This is my guideline about pronouns only when answering the question ‘what if we don’t know?’. Even though I personally believe in gender neutrality, I am not advocating for ‘they’ as a blanket practice in citing or bibliographical reference systems. You need to be mindful of how historically important calling a (dead or alive) female author as ‘she’ is. It is a little more complicated than any blanket guideline — one person’s inclusiveness is another person’s erasure. Non-binary, genderqueer, gendervariant people and others who might have strong preferences over pronouns attached to their work usually make a point in stating that, as well.
4. No squares [brackets] please, we’re all queer here
Officially and formally, very few to no citation guides consider gendered name changes. When they do, most of them suggest square brackets to signal a name change, bridging between historically ‘correct’ citation practices and the new set of ethically-informed practices (see APA guidelines below, with their downsides explained). When trying to crowdsource a way to cite trans authors, many cisgender, well-intentioned people also offer it as a solution:
current name in square brackets might be an option? Not the same reasoning at all, of course, but that’s what I used to do when citing texts from an early modern author who spelled their name in multiple ways! (Robbie Hand, 14 February 2019, Twitter)
This tweet above is a great answer, since it is informed not by normalised academic transphobia but by the author’s specific experience with handling variant historical names. Nonetheless, it is the wrong answer when it comes to trans-inclusive citation practices.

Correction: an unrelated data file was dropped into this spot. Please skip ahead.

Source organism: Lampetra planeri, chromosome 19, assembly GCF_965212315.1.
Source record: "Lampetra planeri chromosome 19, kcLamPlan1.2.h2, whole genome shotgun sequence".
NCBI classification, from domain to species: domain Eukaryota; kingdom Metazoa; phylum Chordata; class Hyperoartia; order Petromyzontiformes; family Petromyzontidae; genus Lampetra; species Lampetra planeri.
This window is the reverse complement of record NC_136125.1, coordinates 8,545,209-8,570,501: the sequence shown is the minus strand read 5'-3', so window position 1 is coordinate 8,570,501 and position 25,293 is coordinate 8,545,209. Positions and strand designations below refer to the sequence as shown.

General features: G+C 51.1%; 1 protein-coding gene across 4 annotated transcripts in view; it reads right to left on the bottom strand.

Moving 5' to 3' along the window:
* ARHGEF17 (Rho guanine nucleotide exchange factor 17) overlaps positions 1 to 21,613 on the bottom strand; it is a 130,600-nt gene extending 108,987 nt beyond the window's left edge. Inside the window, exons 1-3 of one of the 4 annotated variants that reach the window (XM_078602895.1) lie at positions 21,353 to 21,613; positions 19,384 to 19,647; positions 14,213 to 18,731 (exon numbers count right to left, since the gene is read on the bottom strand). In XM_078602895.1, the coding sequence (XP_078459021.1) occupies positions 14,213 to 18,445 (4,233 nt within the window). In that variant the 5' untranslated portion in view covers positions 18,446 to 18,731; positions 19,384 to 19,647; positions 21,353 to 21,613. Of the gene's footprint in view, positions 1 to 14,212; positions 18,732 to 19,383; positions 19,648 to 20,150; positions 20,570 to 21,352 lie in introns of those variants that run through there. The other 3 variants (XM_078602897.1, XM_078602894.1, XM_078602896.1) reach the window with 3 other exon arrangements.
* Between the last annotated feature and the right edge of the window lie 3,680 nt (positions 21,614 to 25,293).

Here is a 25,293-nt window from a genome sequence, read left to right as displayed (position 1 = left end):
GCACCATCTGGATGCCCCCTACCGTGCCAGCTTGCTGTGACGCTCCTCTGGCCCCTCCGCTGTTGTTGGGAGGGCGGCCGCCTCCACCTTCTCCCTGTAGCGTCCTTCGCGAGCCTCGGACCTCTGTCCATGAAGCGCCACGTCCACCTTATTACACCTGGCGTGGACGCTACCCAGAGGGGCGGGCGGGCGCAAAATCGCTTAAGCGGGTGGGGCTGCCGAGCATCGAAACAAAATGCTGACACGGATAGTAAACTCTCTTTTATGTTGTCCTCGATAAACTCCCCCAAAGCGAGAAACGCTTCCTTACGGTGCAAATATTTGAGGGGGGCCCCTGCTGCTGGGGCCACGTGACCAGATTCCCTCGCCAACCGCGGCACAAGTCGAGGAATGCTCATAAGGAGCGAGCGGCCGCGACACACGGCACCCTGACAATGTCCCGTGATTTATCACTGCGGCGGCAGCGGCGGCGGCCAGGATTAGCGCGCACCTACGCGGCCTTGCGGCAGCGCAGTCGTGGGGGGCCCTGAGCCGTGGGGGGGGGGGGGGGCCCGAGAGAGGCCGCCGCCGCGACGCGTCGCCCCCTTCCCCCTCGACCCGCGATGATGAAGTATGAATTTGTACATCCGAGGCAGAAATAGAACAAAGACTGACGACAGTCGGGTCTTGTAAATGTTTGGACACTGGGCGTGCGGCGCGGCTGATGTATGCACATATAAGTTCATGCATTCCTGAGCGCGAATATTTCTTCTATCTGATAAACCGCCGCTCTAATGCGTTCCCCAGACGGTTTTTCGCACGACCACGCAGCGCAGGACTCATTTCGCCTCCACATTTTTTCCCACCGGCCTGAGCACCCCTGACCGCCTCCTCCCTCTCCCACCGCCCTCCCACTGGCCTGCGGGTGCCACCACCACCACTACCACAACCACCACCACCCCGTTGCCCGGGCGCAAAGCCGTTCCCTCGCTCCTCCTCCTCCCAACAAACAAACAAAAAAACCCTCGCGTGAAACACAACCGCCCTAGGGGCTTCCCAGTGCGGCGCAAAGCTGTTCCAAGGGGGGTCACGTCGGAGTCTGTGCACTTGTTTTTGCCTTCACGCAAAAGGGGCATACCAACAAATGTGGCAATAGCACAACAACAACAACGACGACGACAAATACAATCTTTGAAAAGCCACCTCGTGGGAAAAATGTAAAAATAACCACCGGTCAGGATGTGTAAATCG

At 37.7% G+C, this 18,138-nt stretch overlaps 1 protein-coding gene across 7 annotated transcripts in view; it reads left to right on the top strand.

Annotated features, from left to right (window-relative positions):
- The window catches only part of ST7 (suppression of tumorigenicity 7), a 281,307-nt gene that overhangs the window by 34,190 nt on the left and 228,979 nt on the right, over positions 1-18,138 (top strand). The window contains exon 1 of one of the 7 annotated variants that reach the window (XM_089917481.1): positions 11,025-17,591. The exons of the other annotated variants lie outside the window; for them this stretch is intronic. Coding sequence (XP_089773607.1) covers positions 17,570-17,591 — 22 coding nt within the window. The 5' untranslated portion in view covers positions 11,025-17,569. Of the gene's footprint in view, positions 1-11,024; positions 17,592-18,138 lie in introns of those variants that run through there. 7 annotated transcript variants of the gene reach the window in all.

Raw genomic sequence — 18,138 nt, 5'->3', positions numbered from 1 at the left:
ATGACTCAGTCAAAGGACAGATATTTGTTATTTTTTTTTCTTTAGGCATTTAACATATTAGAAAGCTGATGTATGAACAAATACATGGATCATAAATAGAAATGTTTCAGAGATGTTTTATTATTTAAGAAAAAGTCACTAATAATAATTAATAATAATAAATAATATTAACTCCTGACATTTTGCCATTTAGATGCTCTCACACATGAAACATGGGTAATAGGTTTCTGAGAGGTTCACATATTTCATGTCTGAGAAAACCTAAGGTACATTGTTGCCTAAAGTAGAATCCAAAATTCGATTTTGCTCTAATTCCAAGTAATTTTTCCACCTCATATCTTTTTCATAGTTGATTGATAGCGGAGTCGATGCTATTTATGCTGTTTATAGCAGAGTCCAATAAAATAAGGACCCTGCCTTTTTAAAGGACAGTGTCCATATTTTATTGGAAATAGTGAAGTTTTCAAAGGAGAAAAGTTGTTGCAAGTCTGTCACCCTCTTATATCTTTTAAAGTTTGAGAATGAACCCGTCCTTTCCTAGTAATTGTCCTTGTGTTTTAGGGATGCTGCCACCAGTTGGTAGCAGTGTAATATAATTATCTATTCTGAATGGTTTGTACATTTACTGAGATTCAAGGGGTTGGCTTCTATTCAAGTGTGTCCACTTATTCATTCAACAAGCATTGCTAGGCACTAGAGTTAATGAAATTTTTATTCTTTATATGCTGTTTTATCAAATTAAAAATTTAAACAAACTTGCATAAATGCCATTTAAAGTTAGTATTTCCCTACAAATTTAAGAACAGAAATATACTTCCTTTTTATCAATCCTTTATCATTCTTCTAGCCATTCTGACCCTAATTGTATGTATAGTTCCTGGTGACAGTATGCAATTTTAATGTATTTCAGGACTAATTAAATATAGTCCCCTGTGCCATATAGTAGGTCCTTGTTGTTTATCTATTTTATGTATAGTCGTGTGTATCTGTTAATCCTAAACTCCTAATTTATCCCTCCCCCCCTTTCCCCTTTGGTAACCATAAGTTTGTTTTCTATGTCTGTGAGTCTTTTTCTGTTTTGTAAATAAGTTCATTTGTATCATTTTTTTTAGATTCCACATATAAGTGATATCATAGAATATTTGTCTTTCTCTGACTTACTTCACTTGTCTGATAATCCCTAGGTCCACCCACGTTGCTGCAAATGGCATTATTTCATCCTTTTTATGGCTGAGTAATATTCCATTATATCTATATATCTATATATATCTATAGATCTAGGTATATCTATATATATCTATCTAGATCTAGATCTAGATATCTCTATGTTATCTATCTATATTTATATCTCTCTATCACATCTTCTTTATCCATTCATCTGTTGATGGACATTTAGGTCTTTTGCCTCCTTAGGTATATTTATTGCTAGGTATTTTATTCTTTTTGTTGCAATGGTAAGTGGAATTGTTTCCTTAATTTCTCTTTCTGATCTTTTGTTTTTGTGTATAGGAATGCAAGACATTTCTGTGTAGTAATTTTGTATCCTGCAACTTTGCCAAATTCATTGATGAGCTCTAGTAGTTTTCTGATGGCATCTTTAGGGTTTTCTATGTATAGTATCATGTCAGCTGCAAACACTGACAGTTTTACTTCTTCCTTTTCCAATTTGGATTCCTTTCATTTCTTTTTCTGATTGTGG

I would never suggest adding the deadname when citing a trans person, especially if whatever you are quoting was never published in the old name. And if you ever use this kind of solution (other names in brackets) because of institutional/publisher’s requirements, ALWAYS use the new name as the basis and deadname as alternate rather than the other way around. Deadname as default suggests ‘this person is /really/ that gender rather than what they /say/pretend/ they are’. Trans-insensitive citation practices contribute to prevalent normalisation of transphobic discourse through routine academic practices. Citation, something that as scholars we might not give much thought to, and that might have become a rote task for many, have ripple effects into the real world. Also, I would be against nonessential footnotes that explain a name change — again, this telegraphs the message ‘this author is not like a normal human being and we need to make note of that’. Never highlight that name has been changed unless it is of the utmost importance and the stuff you are citing is impossible to find by other contextual clues (title, date, location, initials).